“Babies learn to sleep, but we adults are on auto-pilot,” says New York-based shiatsu therapist Ori Flomin. If you’re struggling to down-regulate your nervous system at the end of the day, he says, adding some easy self-administered shiatsu sequences to your evening routine can better set you up for sleep success.
Translated from the Japanese as “finger pressure,” shiatsu is a holistic discipline that was developed in the 1900s in Japan but with roots in ancient Chinese medicine. It exploded in the U.S. in the 1960s and 1970s, thanks to the counterculture movement, with Westerners seeking more approaches to healthier lifestyles.
Flomin, who trained at the Ohashi Institute in the late 1990s, was drawn to the modality for its whole-person approach that integrates physicality, psychology, emotionality, and spirituality. Shiatsu works with meridians, or channels of energy that flow through the body “like the moving water in a healthy river,” says Flomin. “In a stagnant puddle, the water gets dirty, like blocked energy. Similarly, in a flood, there’s excess water or excess energy.”
To disperse energy through movement, a practitioner begins by gently manipulating the limbs and brushing the body with the hands, then applies pressure on points along the 12 primary meridians to equalize the energy, returning the body to a more grounded sense of harmony. “Shiatsu is not medicine for severe problems, but in a short time, you can shift your state and change how you feel,” says Flomin.
"Shiatsu is not medicine for severe problems, but in a short time, you can shift your state and change how you feel." —Ori Flomin
Although he has since returned to giving treatments in person, during the early pandemic, Flomin developed a workshop for people to learn basic principles of shiatsu to use on themselves. “The pandemic stopped our energy. We were locked down, stuck at home and couldn’t see or touch each other,” says Flomin.
Use this self-help shiatsu toolbox from Flomin anytime in the two hours prior to sleep to calm down from being amped up and cramped up all day. He emphasizes the importance of being relaxed and comfortable while gently performing these sequences—the key word being “gently.” Meridians are in muscles, but you won’t inflict harm if you don’t hit the exact points. Just press with your fingers or palms, instead of massaging or kneading. Don’t force your way into spots that are painful. “Be playful but cautious; it’s easy to overdo it,” he says.
For the arms, shoulders, and hands
- With the left hand holding the right wrist, circle the right hand in both directions.
- Use the left hand to wiggle each finger on the right hand, starting at the palm and moving out to the fingertip.
- Holding the right elbow, fold and extend the lower right arm.
- Hold the right shoulder with the left hand and manipulate it gently forward and backward, circling in both directions.
- Give the right arm a little brush from shoulder to fingertips, like you’re dusting it off. Notice how this arm feels heavier, longer and more open.
- Repeat on the other side.
- Then, to open the chest: Beginning at the sternum, apply gentle pressure to walk the right fingers along and around the left collarbone to the shoulders, and then repeat on the other side.
For the legs and feet
- Sitting down on the edge of a chair, with your fingers interlaced under the right leg, pick it up and give it a relaxed shake. Keep the leg muscles relaxed and passive, not letting the hip flexors tighten up.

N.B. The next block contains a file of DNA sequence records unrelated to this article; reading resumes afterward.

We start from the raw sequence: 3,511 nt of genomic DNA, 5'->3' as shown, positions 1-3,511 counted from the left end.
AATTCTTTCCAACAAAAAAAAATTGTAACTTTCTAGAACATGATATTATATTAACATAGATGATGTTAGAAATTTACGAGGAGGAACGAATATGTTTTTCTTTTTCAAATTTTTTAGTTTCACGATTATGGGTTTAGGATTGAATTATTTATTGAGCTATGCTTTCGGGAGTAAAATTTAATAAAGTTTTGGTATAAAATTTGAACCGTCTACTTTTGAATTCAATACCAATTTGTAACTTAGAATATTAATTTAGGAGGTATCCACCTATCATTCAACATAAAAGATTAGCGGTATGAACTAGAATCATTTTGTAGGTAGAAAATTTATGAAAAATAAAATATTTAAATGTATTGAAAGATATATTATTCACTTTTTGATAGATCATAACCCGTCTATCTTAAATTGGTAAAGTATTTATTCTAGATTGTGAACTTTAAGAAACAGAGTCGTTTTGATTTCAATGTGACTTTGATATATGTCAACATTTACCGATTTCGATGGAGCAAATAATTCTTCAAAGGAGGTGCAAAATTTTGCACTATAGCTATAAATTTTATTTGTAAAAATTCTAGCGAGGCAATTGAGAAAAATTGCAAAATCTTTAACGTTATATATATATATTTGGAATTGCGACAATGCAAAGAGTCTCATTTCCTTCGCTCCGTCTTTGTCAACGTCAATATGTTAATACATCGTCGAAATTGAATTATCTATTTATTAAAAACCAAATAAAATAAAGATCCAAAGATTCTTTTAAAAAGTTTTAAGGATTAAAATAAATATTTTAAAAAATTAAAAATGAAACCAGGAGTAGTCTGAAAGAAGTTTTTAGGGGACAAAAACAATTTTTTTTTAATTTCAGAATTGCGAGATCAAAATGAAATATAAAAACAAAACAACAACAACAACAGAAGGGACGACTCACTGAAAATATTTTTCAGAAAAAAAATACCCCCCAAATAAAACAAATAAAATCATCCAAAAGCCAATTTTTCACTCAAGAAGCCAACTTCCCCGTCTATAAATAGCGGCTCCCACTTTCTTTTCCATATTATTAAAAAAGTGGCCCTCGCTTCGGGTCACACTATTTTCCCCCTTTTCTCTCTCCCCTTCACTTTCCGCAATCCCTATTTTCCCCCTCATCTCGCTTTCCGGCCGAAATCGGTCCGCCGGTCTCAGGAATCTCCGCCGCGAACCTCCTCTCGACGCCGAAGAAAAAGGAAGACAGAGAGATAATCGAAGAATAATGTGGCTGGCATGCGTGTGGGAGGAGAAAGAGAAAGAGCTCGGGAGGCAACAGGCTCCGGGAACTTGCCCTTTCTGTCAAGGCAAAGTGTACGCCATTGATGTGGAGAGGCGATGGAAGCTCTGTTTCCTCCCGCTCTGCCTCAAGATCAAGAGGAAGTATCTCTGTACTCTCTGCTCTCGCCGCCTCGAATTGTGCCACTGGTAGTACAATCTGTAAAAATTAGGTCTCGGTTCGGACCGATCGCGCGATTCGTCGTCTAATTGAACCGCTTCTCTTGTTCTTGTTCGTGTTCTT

- Put the right foot down and toss the knee back and forth, loosening the hip socket.
- Move into a figure-four position with the right foot on the left knee. Support the ankle with the right hand while circling the foot gently with the left hand.
- Squeeze the toes and fold each one forward and back.
- Put the leg down, brush down the front and back like you did with the arms, from hip to foot.
- Repeat with the other leg.
For the head and neck
- With fingers interlaced behind the head at the base of the skull, gently manipulate the head in small circles in each direction, feeling the weight of the head in the palms.
- To relieve the compression that builds over the top of the cervical (neck) spine, pull up gently to elevate the head a little bit away from the neck.
- Repeat with hands clasped around your temples.
- Then brush the back of the neck up to the head and down to the shoulders.
Pressure points on the primary meridians
For these pressure points, Flomin recommends holding each for a few seconds (a deep breath or two), no more than three times.
Pillar of heaven
- With both hands at once, starting at the point just under the inner border of each eyebrow, walk the fingers up towards the hairline, over the crown of the head and all the way down towards the base of the skull on either side of the spine. Hook your thumbs in those little niches.
- Allow the weight of the head to fall slowly and gently back into your open palms while pressing thumbs into the niches.
Well in the shoulder
- With the right hand, lightly squeeze the trapezius muscle from the base of the left side of the neck down to the shoulder. Then locate the center point of the trapezius (the highest point of the muscle between the neck and the shoulder) and walk your fingers backwards slightly into the point of sensitivity. Hook your fingers and gently press.
- Repeat on the other side.
Palace of hearing
- With both hands at once, give your face a little brush, starting from the nose and working outward.
- To release tension along the jaw, bring your fingers just inside the bump in the center front of your ears (called the tragus), and open your mouth. Locate the niche formed when the jaw is slightly opened, and press into it.
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